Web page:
Metapopulation biology is now applied to numerous species, and its conceptual tools have been eagerly seized on by other disciplines. We could cite, for instance, cancer research, where they are used to study the behavior of tumor cell populations, or epidemiology, where knowing the critical size of a metapopulation network can help fight the spread of a disease. "The metapopulation concept," agreed Hanski yesterday, "has been incorporated into many different areas of research."

Human beings as fragmented microbe habitats

Since 2012, Hanski has led the Metapopulation Research Group at the University of Helsinki, looking at how habitat fragmentation affects plant and animal development.

His own research path illustrates just how far the theory's ramifications have extended. Recently, Hanski has been applying genomics to the study of metapopulations, seeking to ascertain, among other things, which genes are essential to preserve the population network of a given species. In the case of the Glanville fritillary, for instance, one such gene plays a key role in flight and dispersal performance.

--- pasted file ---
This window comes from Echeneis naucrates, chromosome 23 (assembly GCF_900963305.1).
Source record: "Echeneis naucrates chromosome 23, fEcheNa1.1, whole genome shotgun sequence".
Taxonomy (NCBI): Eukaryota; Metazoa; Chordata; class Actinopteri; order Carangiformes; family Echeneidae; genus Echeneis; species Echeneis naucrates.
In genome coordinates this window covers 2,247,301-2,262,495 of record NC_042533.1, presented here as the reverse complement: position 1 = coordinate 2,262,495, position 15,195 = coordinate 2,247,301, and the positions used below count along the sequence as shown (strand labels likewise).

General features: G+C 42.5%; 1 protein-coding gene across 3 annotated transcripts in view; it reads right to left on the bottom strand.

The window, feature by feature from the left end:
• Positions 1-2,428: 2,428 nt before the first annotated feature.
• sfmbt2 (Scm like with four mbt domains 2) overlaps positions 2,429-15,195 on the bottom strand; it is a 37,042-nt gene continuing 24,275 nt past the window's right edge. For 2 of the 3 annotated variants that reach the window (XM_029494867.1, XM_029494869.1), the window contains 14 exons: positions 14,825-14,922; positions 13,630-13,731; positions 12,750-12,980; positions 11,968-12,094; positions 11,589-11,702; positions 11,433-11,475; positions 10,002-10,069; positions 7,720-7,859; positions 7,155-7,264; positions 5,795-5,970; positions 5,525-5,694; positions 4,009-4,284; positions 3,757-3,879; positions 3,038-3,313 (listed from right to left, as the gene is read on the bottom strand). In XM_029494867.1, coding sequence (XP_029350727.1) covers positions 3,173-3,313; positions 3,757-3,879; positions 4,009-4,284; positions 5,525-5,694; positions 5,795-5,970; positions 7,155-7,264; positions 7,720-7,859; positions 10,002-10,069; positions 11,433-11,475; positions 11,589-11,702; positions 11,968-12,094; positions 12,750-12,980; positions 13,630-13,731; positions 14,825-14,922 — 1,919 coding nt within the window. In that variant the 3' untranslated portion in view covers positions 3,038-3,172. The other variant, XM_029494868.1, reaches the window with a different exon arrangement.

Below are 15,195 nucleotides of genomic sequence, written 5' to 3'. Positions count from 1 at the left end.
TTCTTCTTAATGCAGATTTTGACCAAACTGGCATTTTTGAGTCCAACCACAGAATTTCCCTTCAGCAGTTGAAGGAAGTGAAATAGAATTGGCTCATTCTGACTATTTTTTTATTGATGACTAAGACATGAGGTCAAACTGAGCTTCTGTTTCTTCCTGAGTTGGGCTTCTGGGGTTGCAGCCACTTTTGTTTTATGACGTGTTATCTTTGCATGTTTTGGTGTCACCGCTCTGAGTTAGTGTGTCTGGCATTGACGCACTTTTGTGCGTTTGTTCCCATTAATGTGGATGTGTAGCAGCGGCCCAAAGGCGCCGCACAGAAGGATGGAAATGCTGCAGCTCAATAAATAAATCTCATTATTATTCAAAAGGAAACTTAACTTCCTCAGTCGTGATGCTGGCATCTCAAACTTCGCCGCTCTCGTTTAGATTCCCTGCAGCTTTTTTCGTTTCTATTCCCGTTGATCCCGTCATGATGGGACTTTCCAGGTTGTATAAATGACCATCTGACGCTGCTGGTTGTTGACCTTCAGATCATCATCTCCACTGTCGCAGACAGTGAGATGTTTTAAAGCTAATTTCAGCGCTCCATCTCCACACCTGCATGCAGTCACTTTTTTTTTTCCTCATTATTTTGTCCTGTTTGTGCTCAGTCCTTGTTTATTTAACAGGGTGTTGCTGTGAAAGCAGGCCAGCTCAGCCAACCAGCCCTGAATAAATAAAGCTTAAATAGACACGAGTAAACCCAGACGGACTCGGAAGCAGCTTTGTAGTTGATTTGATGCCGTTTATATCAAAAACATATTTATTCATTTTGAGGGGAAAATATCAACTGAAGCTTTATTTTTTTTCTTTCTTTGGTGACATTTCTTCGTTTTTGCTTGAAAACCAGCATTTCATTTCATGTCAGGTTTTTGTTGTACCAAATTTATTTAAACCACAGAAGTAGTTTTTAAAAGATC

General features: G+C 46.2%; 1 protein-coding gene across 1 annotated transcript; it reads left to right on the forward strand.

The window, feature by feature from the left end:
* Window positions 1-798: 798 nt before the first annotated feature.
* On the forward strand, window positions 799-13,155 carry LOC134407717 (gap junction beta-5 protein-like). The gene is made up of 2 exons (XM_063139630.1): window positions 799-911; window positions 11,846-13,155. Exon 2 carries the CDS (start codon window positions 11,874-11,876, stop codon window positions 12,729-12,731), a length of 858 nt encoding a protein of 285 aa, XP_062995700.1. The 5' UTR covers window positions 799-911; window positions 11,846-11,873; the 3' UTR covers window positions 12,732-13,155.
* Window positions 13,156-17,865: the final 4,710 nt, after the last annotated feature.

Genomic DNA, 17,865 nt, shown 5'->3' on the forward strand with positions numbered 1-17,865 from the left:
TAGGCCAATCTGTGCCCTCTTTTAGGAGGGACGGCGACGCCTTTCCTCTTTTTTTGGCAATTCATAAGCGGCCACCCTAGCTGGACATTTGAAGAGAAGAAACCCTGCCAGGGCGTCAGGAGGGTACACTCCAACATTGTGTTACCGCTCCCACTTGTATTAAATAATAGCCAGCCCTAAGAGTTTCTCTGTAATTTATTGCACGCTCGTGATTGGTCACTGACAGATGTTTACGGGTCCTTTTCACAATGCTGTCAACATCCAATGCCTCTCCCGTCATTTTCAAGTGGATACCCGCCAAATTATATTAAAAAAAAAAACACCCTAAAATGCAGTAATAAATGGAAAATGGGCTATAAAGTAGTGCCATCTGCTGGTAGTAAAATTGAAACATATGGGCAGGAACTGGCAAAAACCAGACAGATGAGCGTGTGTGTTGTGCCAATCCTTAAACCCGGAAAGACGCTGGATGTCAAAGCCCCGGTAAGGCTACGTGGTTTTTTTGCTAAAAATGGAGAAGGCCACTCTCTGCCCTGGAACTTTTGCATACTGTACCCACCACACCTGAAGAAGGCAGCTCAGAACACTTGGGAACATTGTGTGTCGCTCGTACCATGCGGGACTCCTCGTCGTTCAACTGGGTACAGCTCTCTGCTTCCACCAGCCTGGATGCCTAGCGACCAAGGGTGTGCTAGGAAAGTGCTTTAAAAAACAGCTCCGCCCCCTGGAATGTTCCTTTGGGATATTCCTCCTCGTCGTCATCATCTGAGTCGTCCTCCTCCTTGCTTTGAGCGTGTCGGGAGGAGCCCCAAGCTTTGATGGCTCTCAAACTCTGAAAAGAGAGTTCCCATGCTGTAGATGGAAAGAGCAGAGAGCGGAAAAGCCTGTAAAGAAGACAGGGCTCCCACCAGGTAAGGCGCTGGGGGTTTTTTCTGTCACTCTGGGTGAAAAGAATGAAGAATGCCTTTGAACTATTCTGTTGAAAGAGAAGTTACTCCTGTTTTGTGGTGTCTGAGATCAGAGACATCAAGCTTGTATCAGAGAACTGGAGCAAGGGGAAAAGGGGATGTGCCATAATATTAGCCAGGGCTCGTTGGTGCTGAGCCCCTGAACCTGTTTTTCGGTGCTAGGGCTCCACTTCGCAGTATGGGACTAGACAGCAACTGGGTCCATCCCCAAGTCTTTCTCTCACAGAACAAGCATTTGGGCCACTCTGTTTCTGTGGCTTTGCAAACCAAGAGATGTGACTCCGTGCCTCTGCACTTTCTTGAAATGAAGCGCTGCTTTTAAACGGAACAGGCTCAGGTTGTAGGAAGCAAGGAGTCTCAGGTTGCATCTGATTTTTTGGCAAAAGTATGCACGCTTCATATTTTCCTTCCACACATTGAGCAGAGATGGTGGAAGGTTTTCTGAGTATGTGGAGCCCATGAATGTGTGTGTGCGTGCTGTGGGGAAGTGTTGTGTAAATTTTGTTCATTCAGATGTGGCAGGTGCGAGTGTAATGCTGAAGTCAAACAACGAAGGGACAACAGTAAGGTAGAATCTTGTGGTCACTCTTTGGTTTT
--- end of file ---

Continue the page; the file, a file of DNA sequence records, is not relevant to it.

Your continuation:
Another offshoot has to do with human health. Intrigued by the relationship between the human immune system and the various microorganism communities that populate the human body, Hanski has developed a theory that links the biodiversity individuals are exposed to with the behavior of their microbiome, and its implications for the state of their immune system. "After all, for our microbiome we ourselves are fragmented habitats, and it is intellectually fascinating to work with colleagues from other fields, such as immunology," he remarked yesterday.

About the BBVA Foundation Frontiers of Knowledge Awards